Different structures and a different approach to claims are likely to benefit both insurers and collision centres in a post-COVID-19 marketplace.
The COVID-19 pandemic has upended almost every industry on the planet. In the collision repair/automotive sector, it’s also changing the way in which claims and repair procedures are handled.
During the crisis, the International Body Shop Industry Symposium (IBIS), put together a series of webcasts under the banner of Leading Lights.
The aim of these webcasts is to bring insightful information that enables collision industry stakeholders to advance their own businesses as well as collaboratively elevating the sector as a whole on a global scale.
One of the key pillars in creating a successful and thriving industry revolves around the relationship between insurers and collision centres and the first Leading Lights webcast focused on exactly that.
Frederick Bisbjerg, Chief Strategy & Business Officer for UAE based insurer Noor Takaful, delivered some fascinating content–not only regarding the current landscape and the challenges facing both insurers and repairers but how, moving forward in a more digitally focused environment, both parties and can find new ways to collaborate—to not only help each other but ensure the future of the collision repair sector.
Referring to the COVID-19 pandemic, Bisbjerg provided an overview of the situation via what he calls VUCA-V.
Derived from the original VUCA—a U.S. Army War College framework for dealing with crisis situations that has its origins in the final days of the Cold War, Bisbjerg believes this framework can help collision repairers and insurers navigate through the crisis and position themselves to be stronger coming out of it.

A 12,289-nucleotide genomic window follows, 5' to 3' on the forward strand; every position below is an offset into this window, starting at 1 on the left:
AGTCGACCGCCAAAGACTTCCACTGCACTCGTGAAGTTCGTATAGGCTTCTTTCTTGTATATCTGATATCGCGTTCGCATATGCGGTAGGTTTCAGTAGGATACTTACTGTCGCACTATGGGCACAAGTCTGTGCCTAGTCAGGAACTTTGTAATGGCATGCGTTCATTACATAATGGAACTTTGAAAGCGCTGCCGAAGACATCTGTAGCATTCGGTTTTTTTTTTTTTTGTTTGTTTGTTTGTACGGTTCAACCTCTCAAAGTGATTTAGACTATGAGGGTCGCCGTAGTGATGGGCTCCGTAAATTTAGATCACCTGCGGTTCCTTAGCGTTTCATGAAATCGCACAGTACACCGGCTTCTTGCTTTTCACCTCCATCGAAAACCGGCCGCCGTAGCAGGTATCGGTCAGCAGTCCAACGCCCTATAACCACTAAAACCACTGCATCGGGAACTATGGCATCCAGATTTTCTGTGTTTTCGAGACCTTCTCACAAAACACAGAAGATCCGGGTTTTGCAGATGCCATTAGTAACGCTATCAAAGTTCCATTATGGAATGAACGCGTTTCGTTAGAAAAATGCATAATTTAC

Breaking down the acronym, VUCA-V can be summarized as follows:
- V stands for Volatile, meaning the COVID-19 pandemic continues to evolve creating an unpredictable environment around us.
- U stands for Uncertain—meaning while we know the cause and effects of the pandemic we don’t really understand the scope of it, or what the aftershocks might be, so the future remains uncertain
- C refers to Aomplex—meaning we’re dealing with a complex situation that features many interconnected components and what Bisbjerg describes as ‘casual’ relationships. These include aspects such as more people working from home, the drop-in vehicle activity and collisions witnessed during the spring and the longer-term implications for insurers, repairers and the larger economy.
- A stands for Ambiguity in that while we do have some trends and predictions as to how the industry (and the world) may look in a post-COVID-19 environment, the full effects as yet are still unknown.
- V (an additional letter added by Bisbjerg), refers to Virtual. There is no question that the pandemic has accelerated adoption of virtual technologies by leaps and bounds, with virtual conferences and meetings becoming the norm and business travel—a previously lucrative segment–having been decimated in a very short period of time.
With all these factors in mind, Bisbjerg said that the main consideration is understanding what the new normal is going to be moving forward and practices we employed yesterday aren’t likely to work tomorrow.
For insurers and repairers, the shift to virtual meetings, virtual learning and virtual purchasing of products means big changes in the way the claims process and ultimately repairs are handled.
Additionally, it also requires businesses to be nimble and quick to adapt, meaning that for collision centres, some smaller operators that in the past may not have been perceived as a threat could very well become one for larger shops.
Additionally, a shift toward a more virtual modus operandi, including digital documentation and signatures, as well as an acute focus on cash flow to ensure business survival is likely to remain critical in the immediate months and years ahead.
For insurers, Bisbjerg said that agility and flexibility are going to be critical moving forward as market volatility is expected as a result of pandemic aftershocks and fluctuations.
Therefore, he noted, insurers need to consider the concept of outsourcing some of their claims functions instead of relying on a relatively high fixed overhead of permanent on-site staff handling them in-house.
“This could be outsourced and pay per claim,” said Bisbjerg, “meaning that insurers would save money when the number of claims declines and when more people start driving and getting into collisions we would be able to increase the cost base without having so much tied up in overhead. Doing so would allow insurers to follow fluctuations in the market much better.”